The real beauty of the hub plates is in their basic design. A channel accurately milled into these plates and secured as mentioned earlier positions each blade grip bearing block. Using such a method ensures accurate alignment when assembling the rotor head following maintenance. This could be the case when greasing the thrust bearings or should damper replacement be necessary. I would advise thread locking the 16 hub plate screws in addition to the 2 damper assembly retention screws. Mine had no thread locker in this area and further checking revealed all other fasteners to be securely attached. Additionally, it would be wise to grease the inboard thrust bearings at this time.
Each spindle bearing block transfers centrifugal load to the head plates from the spindle and blade grip. A 4mm bolt ties each blade grip and spindle together. Early heads had used 3mm cap screws. The reason for increasing the size of the bolt to 4mm was to take full advantage of the larger stress rating of other head components in the `loading path’ of blade centrifugal force. I have not heard of anyone throwing a grip on the earlier design, only speculation on this point. I might add that the grips are bushed for the blade bolts.
The massive head block is machined from bar stock aluminum and houses the teetering elastomer, the flapping bearing shaft and the flybar carrier bearings. Mounted on the exterior are the cyclic Hiller multiplier levers and the pins to drive the washout unit. Mounting of the block to the mast is of a redundant nature using the usual stainless steel bolt along with a clamp up at the lower end. The washout drive pins screw into the head block with thread lock.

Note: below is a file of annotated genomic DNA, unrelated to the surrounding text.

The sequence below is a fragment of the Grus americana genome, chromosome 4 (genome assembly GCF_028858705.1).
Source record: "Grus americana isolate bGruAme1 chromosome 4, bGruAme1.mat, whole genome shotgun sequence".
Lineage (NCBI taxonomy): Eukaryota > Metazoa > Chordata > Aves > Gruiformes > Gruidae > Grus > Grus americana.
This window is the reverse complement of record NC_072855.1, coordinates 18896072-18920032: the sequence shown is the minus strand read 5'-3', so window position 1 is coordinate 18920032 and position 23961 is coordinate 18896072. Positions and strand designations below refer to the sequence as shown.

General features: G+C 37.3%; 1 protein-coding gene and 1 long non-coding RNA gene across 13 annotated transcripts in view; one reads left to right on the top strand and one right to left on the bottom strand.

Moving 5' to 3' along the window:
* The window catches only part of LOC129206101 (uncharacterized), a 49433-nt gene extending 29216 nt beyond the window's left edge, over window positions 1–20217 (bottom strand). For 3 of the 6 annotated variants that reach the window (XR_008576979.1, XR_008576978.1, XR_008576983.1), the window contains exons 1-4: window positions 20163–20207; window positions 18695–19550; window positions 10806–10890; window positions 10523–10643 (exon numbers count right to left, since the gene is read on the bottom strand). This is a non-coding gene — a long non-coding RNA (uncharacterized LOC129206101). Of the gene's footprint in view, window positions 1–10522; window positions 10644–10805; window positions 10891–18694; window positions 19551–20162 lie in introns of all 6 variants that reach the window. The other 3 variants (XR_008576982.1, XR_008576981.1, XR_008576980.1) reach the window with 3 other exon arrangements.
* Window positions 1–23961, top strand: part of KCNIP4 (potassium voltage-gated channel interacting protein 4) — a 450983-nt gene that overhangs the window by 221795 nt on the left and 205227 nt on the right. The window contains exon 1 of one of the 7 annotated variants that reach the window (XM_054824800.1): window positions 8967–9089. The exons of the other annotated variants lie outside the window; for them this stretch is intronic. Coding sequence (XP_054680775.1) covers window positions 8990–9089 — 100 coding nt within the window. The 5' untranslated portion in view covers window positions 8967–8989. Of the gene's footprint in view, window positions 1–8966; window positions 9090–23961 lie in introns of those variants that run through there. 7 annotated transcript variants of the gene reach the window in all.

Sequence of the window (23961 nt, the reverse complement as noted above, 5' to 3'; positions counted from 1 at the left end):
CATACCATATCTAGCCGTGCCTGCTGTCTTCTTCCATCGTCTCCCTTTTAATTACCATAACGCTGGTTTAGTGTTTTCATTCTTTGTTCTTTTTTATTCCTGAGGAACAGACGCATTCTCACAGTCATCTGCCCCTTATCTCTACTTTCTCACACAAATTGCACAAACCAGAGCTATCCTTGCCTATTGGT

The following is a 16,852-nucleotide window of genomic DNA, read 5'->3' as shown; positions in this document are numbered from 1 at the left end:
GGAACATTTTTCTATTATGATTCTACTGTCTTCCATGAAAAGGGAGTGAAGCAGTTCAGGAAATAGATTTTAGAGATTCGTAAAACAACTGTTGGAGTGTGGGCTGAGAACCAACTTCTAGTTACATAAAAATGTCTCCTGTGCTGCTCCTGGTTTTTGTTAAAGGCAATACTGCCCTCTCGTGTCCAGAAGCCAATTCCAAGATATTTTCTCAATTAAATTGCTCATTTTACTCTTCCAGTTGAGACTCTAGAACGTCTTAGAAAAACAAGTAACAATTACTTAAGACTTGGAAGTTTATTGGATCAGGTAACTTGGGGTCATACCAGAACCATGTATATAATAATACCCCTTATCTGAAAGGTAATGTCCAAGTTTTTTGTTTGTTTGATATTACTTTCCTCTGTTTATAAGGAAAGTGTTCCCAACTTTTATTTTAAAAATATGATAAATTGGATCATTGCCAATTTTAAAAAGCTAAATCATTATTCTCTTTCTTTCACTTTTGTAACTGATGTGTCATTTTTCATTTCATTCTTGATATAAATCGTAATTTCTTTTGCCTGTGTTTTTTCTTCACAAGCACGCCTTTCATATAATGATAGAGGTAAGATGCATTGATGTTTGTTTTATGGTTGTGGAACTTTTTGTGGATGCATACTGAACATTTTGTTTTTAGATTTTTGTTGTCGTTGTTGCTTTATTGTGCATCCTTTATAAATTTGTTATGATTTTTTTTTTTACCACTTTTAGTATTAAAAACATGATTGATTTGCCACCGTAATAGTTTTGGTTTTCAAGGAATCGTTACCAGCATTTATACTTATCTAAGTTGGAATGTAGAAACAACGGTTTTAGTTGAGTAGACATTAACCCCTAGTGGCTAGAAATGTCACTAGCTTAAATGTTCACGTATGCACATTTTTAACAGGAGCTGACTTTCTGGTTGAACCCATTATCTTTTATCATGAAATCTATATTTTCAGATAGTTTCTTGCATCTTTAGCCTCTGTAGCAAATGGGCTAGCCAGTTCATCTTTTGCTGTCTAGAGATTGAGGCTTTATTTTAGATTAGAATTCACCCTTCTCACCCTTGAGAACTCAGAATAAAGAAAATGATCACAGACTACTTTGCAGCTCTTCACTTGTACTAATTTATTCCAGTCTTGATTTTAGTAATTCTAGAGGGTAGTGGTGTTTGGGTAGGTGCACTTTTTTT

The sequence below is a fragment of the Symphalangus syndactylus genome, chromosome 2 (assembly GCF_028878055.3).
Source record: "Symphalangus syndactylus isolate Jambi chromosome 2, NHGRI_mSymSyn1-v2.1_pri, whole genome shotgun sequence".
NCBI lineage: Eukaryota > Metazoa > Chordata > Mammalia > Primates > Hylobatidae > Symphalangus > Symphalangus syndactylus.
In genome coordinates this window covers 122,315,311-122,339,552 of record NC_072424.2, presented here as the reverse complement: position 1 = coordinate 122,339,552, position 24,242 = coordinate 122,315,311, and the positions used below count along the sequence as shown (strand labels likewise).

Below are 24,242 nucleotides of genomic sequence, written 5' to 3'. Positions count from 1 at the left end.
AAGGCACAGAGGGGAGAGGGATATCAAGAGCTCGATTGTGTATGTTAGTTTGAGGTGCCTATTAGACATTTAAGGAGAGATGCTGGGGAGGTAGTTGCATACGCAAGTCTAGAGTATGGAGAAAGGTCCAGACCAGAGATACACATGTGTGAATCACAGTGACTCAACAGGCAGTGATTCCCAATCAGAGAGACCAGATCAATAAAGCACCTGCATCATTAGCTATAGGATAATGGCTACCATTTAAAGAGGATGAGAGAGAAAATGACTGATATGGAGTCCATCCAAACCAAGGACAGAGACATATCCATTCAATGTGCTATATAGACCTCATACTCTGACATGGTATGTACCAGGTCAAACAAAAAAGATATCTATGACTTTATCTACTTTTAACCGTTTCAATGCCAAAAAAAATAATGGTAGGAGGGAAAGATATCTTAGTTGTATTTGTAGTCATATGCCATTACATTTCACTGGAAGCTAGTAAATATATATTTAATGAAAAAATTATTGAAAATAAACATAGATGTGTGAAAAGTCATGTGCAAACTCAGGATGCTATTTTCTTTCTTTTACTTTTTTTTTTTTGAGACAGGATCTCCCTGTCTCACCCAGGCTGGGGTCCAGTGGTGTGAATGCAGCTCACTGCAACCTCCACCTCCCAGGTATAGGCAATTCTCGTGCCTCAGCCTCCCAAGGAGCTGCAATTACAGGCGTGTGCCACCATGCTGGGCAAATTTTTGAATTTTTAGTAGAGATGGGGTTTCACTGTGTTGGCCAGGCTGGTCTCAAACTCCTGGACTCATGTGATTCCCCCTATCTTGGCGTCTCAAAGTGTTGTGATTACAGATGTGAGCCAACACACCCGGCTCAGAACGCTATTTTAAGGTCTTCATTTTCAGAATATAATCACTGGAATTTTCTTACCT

The Hiller multiplier is not often seen on a model helicopter and allows easy adjustment of the Hiller ratio, independent of the adjustable direct inputs to the mixing lever. Both levers are dual ball raced. The multiplier lever pivot bolts are a dual purpose by supplying the clamp up force mentioned earlier to the slotted head block. Very crafty indeed.
This head has no `Delta’ effect (nor is it required) when flapping and the pitch horn input is located at the center of the head, or not offset hinged. The damper stiffness can be adjusted if you so choose by selecting a harder elastomeric material. Damping occurs only on the teetering axis. Due to the geometric nature, under slinging of the feathering axis to the flapping axis will cause any in-flight dynamic blade oscillation (lead/lag) to be reduced to an amount, which the blades can surely handle. Coriolis effect, induced by blade flapping is largely cancelled out in the way the blade mass is shifted during this action. In other words the blades are quite capable of absorbing the lower fore/aft bending moments of this head design if tightened down completely. If you plan on hovering/flying upside down most of the time, this may not be the very best design in a soft damped state, since underslinging works correctively only under positive coning or rotor G’s. The blade bolts could certainly be loosened up slightly to allow for the lead/lag oscillations and /or the damping stiffened up, to allow for a best compromise situation, similar to a stiff non-underslung spindled rotor head design. The supplied blade bolts are threaded most of the full shank including where the blade makes contact and therefore should be replaced with bolts that are threaded only at the end for nut engagement and bolt tension. I have noticed this time to time with various manufacturers and simply shake my in disbelief; it is very easy to rectify with proper placement hardware.